Monday, November 25, 2002
Other People's Money (Ensemble)
'OTHER PEOPLE’S MONEY' doesn't cash in at Ensemble
In these days of corporate greed, insider trading, Martha Stewart-like stock manipulation, Enron and Adelphia cheating, it is entirely appropriate that Ensemble Theatre chose to present 'OTHER PEOPLE’S MONEY.'
Jerry Sterner’s black comedy centers on corporate raider Larry "the Liquidator" Garfinkle, who gobbles up companies faster than the doughnuts he keeps in his office and limo. He is pure predator; a gross troll in a classy suit.
Written in 1989, 'OTHER PEOPLE'S MONEY' turns on the conflict between good and evil, David and Goliath. It pits the bad guy Liquidator, who wants to acquire the New England Wire and CableCompany and to plunder its assets and shut it down, against Andrew Jorgensen, the company’s patriarch. It matches small-town business ethics against corporate America’s "Greed Is Good." How do we stave off Larry at the pass? Enter Kate Sullivan, the daughter of Jorgensen’s long time mistress. Kate is an attractive young attorney not above sexual politicking and muckraking. Can she convince Jorgensen that he needs to play the corporate take-over game? In the balance hangs the fate of 1,200 factory workers and the old-fashioned way of doing business.
Will Larry the Liquidator wipe out another nice guy from the landscape of free enterprise? As much as we’d like to think the answer is “no,” the real answer is, “sure.”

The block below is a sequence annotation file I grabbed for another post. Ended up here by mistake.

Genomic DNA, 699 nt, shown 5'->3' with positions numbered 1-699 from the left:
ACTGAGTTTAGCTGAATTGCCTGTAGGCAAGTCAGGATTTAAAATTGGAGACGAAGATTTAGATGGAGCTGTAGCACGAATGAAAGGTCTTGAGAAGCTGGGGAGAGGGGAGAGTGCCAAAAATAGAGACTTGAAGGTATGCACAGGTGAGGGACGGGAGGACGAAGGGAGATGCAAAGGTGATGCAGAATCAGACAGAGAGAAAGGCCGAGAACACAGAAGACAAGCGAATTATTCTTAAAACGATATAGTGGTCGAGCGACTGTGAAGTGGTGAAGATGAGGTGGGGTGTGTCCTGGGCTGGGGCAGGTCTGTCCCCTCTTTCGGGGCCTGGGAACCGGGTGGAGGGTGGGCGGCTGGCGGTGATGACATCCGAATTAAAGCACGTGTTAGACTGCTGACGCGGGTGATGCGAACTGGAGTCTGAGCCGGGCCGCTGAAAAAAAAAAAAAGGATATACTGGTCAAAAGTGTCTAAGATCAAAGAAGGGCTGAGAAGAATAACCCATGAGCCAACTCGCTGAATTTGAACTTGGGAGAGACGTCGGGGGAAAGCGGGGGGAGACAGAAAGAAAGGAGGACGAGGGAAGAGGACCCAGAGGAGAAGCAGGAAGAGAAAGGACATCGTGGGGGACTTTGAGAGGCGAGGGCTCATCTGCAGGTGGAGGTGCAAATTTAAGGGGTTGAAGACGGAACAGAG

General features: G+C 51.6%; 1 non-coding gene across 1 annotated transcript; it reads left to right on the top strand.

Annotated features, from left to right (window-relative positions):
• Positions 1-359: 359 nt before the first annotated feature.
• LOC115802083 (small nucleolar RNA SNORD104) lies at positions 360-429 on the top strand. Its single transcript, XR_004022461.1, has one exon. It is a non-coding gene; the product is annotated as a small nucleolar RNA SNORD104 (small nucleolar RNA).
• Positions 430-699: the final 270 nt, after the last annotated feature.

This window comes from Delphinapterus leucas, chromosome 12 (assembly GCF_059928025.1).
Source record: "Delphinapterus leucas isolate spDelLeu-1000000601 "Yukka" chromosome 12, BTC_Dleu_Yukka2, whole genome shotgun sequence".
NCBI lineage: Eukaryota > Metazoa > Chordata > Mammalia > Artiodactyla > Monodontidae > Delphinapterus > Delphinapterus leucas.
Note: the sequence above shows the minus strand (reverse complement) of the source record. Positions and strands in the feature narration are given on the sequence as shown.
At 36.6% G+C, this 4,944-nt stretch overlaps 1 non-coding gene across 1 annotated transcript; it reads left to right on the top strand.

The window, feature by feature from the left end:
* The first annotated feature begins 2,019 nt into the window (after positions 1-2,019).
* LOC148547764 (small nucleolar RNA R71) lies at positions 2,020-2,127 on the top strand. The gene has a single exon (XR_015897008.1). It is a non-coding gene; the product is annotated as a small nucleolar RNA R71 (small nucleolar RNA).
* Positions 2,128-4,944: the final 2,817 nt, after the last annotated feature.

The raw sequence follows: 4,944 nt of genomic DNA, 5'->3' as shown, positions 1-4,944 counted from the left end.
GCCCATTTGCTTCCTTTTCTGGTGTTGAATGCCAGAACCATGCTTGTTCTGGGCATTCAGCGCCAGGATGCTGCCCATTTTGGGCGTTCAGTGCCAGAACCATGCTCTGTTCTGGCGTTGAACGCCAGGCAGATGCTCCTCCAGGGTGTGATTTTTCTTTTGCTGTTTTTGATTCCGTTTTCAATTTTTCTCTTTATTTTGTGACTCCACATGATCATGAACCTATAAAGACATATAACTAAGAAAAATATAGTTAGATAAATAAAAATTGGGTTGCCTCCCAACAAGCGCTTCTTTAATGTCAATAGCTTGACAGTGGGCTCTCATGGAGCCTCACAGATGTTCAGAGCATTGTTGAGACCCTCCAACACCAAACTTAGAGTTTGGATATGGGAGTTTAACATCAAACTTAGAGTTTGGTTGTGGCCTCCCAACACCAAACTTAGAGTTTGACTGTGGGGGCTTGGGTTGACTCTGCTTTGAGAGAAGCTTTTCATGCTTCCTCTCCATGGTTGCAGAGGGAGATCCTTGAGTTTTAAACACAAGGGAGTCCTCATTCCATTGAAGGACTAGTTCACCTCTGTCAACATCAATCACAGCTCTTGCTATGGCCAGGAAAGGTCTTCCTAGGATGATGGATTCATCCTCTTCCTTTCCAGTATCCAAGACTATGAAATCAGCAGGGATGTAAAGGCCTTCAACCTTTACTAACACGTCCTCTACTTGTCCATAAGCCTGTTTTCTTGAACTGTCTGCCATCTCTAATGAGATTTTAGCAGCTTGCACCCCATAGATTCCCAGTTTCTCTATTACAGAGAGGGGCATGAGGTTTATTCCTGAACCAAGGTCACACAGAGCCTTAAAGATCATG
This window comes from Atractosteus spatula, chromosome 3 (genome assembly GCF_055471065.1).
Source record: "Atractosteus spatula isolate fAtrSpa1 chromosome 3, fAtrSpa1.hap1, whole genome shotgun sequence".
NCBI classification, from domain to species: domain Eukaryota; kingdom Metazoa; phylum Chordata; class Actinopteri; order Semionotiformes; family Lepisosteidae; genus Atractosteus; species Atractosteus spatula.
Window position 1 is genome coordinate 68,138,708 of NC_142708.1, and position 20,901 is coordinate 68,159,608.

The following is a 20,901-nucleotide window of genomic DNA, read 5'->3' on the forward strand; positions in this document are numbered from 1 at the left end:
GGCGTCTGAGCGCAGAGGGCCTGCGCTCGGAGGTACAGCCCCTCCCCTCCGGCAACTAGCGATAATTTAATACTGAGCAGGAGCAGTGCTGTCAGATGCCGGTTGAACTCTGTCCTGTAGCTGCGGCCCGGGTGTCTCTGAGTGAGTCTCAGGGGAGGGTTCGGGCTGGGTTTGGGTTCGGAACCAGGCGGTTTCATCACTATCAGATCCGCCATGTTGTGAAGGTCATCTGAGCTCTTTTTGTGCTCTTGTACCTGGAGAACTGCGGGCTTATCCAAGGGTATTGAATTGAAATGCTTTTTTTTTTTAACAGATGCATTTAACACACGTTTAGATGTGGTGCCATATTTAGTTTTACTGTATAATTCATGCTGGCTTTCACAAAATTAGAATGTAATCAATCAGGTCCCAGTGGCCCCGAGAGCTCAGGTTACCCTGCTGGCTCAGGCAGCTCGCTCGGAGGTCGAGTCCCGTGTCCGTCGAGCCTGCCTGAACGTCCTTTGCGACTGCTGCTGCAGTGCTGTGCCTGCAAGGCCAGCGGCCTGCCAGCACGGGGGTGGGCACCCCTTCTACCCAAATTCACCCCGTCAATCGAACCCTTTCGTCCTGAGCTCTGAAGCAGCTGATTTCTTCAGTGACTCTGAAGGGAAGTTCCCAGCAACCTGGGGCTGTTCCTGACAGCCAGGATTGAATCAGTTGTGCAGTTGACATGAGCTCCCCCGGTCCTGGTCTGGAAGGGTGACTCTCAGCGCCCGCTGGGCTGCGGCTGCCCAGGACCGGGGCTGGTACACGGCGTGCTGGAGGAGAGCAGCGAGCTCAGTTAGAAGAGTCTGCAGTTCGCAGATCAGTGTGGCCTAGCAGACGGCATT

If only the production qualities had reached the script’s level. In the hands of the right director and cast, this play would be an audience pleaser. Ensemble’s production never catches fire. Except for Michael Raum portraying Garfinkle in a wonderfully evil, nebbish-not-a-real-nasty guy way, the cast seems to be walking through their performances. They never quite get emotionally involved. The situation is not helped by numerous line glitches, forgotten ideas, static characterizations, and some awkward staging. Everything from the costumes, to the set which doesn’t fit the script’s description, just miss their mark.
Capsule judgement: To be successful Sterner's play requires a black-comic sensibility to fire the plot, Ensemble’s version lacks this. It’s worth attending 'OTHER PEOPLE’S MONEY' to see Raum and gobble down a Gilly’s “Not Just Donuts” at intermission. (In the original play Dunkin Donuts was bannered. In Cleveland, it’s Gilly’s which is located in Little Italy which gets the eating honors.) Hopefully, as the rest of the cast gets more comfortable with the material, the production will blossom into a unit that brings full meaning to the play.